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The total amount of money earned within a country.
- ‘In general, the highest wages are found in countries with the highest national incomes.’
- ‘In the United States the peak national incomes of the late 1920s had not yet been regained.’
- ‘It claims that prostitution forms a commercial sector that contributes to employment, national income and economic growth.’
- ‘Modern national income accounting is the outgrowth of industrialized warfare and of the interventionist welfare state.’
- ‘Blacks make up 78 percent of the population but earned just 43 percent of the national income last year.’
- ‘Aggregate national income statistics tell a less lurid, but still fairly preoccupying story.’
- ‘Child poverty in the wealthiest nations has worsened as national incomes have risen over the past half century.’
- ‘To use the national income tax system to administer local income tax would represent a net saving of at least £300 million.’
- ‘The growing proportion of business and national incomes spent on wages and social security charges meant less spent on investment.’
- ‘Both the data and the conceptual framework were taken from the national income accounts.’
- ‘Corporate profits in the national income accounts are consequently falling.’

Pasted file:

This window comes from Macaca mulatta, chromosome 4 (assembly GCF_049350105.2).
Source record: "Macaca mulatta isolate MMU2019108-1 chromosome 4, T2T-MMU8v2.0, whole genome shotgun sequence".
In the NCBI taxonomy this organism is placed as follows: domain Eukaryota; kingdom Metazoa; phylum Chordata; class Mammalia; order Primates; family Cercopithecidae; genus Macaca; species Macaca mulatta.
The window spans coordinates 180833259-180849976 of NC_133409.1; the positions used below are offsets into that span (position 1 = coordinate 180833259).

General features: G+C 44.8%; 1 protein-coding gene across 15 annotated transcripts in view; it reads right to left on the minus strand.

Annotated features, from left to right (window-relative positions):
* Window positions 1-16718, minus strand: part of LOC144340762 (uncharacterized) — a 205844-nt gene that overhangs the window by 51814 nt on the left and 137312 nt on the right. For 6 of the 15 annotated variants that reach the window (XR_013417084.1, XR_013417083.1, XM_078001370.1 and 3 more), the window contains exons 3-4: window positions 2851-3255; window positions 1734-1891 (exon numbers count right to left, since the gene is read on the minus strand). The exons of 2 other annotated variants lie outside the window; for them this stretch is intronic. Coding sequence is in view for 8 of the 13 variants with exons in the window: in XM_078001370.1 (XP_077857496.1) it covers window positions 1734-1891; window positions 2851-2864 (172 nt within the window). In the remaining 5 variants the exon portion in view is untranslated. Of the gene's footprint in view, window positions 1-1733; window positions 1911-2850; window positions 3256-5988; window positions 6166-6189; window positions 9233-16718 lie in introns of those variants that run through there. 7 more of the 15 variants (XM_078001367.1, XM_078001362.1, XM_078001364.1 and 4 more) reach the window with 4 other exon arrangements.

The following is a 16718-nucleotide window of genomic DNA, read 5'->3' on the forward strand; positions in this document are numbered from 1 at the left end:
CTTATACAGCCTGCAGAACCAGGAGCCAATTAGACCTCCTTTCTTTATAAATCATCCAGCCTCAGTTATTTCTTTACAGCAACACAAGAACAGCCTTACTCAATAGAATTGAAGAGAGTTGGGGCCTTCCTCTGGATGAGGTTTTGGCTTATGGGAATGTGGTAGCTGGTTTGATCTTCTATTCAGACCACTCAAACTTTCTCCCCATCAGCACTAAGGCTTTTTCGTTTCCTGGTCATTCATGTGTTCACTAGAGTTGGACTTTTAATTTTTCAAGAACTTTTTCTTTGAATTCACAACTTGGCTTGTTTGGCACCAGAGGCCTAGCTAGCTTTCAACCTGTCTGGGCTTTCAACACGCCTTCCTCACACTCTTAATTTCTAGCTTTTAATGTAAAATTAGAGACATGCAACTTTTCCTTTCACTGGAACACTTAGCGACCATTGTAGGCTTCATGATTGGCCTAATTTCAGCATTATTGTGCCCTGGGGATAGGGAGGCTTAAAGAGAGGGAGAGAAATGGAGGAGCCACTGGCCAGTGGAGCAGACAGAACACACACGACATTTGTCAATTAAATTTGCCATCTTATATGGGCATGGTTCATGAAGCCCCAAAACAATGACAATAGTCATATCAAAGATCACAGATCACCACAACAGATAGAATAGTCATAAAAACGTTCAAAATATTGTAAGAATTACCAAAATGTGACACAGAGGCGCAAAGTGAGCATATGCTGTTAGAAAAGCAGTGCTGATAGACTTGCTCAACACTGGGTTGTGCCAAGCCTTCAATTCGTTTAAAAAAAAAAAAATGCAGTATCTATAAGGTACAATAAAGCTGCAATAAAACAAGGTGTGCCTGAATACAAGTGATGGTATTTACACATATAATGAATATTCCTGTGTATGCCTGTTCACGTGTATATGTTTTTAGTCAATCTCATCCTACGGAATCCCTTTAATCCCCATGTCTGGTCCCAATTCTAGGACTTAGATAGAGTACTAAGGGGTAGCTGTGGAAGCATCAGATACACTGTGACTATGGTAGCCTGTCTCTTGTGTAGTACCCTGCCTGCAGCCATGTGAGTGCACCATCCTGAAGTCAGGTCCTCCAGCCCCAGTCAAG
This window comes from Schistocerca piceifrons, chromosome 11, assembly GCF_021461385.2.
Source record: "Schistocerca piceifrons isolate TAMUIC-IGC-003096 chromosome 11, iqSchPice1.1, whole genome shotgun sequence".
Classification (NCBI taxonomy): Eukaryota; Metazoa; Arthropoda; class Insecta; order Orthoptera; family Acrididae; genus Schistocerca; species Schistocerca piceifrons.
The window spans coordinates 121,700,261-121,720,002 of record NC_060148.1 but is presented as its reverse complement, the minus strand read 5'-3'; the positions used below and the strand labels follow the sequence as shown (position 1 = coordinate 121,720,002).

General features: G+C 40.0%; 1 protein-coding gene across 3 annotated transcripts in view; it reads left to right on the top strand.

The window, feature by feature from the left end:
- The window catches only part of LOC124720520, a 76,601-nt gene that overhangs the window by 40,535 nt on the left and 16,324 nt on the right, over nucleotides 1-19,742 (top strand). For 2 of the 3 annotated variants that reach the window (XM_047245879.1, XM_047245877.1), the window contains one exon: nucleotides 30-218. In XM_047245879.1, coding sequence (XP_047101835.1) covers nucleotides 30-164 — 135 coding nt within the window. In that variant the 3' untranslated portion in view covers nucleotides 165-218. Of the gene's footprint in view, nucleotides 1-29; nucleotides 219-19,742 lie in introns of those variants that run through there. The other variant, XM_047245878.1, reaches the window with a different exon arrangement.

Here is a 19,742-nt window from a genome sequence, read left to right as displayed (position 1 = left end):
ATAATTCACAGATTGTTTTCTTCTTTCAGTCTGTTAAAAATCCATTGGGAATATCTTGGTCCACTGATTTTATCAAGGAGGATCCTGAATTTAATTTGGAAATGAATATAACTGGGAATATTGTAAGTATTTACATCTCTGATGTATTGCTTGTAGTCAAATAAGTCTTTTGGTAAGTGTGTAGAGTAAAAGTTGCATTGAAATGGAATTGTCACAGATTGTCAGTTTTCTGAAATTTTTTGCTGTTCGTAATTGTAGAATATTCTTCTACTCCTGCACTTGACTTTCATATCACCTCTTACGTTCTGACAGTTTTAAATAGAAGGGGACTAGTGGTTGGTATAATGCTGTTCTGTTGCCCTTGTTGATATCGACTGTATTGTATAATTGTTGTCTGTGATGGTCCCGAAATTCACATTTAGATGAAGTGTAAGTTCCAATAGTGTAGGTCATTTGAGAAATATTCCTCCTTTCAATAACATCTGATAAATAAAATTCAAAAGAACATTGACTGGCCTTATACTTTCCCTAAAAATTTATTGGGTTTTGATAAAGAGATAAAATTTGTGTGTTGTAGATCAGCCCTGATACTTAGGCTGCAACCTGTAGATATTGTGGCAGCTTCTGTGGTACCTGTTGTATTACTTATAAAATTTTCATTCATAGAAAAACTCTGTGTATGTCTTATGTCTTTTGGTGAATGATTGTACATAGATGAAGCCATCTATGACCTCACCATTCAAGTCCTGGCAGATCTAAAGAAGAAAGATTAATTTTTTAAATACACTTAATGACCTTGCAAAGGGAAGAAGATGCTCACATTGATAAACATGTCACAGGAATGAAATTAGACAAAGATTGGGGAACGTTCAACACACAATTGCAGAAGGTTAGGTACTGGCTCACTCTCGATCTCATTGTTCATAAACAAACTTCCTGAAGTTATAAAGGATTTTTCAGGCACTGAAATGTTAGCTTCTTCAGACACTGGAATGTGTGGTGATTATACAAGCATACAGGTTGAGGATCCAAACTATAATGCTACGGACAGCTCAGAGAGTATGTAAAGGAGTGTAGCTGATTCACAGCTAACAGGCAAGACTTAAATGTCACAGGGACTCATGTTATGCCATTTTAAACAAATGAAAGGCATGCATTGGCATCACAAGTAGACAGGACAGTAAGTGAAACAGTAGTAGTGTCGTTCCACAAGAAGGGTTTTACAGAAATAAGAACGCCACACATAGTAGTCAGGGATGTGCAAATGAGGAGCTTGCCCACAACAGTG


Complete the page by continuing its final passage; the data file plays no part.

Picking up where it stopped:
- ‘The national income and product accounts have not been adjusted to include household labor.’
- ‘War might be compared with war, by expressing total costs as multipliers of pre-war national incomes.’
- ‘Since the early 1990s, economic researchers have compared national incomes with indicators of environmental quality such as levels of sulfur dioxide or smoke in the air.’
- ‘If the size of the national income pie is constant, then more for one group necessarily means less for some other.’
- ‘The government's accounts must stay in credit to the tune of 3.75% of total national income.’
- ‘So when the poor drop out, it shifts the middle up through the whole national income distribution.’
- ‘This is 1.1 per cent of the gross national incomes of the high-income countries, which totals $27,732 billion.’
- ‘A very small percentage of the population earns more than 60 percent of the national income.’
- ‘GNP is also a measure of national incomes to all factors of production (land, labour, and capital) and of total spending (consumption plus gross investment).’
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